ESPN's Joe Lunardi summed up the stakes of Florida's Saturday trip to Mississippi (6 p.m., SEC Network / WatchESPN) in under 140 characters this morning:
(5) Florida @ Ole Miss (Saturday, 6:00 p.m. ET, SECN) The loser here is pretty much toast from an NCAA tournament perspective.— Joe Lunardi (@ESPNLunardi) January 24, 2015
And, well, yeah. Florida, which needed resume-boosting wins even before its Tuesday meeting with LSU, subsequently got blown out by the Tigers at home, and now sits even further from the projected NCAA Tournament field than Mississippi, which isn't even really in the projections in its own right.
And if Florida falls in this game, the Gators will essentially need to win out: Assuming two losses to Kentucky, which seems more than fair, a loss to Mississippi would consign Florida to a regular season record of no better than 20-11 and an SEC mark of no better than 13-5, and there's pretty much no way, save an upset of Kentucky, that the Gators are getting in without getting to 20 wins or winning more than 11 or 12 SEC games.
So it's dance-or-don't for the Gators from here on in. And Mississippi's a bad place for that desperation to have to kick in, despite the fact that the Rebels have lost home games to Charleston Southern and Western Kentucky this year. Andy Kennedy's team beat Kentucky at home in 2013, and gave Florida a scare in 2014, and this year's team is actually better than those last two Marshall Henderson-helmed squads. No one's come closer to knocking off Kentucky than these Rebels, and their excellent offense — helped immensely by an absurd clip of more than 80 percent from the free throw line — pairs well with a strong interior defense.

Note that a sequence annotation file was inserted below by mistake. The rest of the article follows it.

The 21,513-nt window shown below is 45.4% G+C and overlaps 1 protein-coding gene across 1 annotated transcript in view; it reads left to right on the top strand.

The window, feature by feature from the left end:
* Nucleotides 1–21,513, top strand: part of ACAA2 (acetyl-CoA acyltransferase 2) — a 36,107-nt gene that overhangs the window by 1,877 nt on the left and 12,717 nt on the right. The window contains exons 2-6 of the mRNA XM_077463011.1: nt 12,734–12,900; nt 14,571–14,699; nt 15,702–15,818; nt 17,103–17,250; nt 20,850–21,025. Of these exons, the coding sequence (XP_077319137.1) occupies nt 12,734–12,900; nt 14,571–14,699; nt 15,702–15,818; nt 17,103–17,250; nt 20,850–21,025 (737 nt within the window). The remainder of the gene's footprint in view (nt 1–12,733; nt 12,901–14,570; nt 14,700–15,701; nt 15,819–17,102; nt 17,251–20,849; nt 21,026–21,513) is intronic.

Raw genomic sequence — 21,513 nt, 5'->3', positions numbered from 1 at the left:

Florida could beat this team with a barrage of threes, especially since the Rebels allow plenty of them, but apart from Michael Frazier II miraculously finding his form, there's no reason to expect that, and there's no doubt that the Gators will struggle to score inside, as they have all year.
But Florida's staring its ninth loss of the season in the face, and behind the eight ball when it comes to NCAA Tournament standing. Struggling to a win would be much preferred to looking pretty in a loss.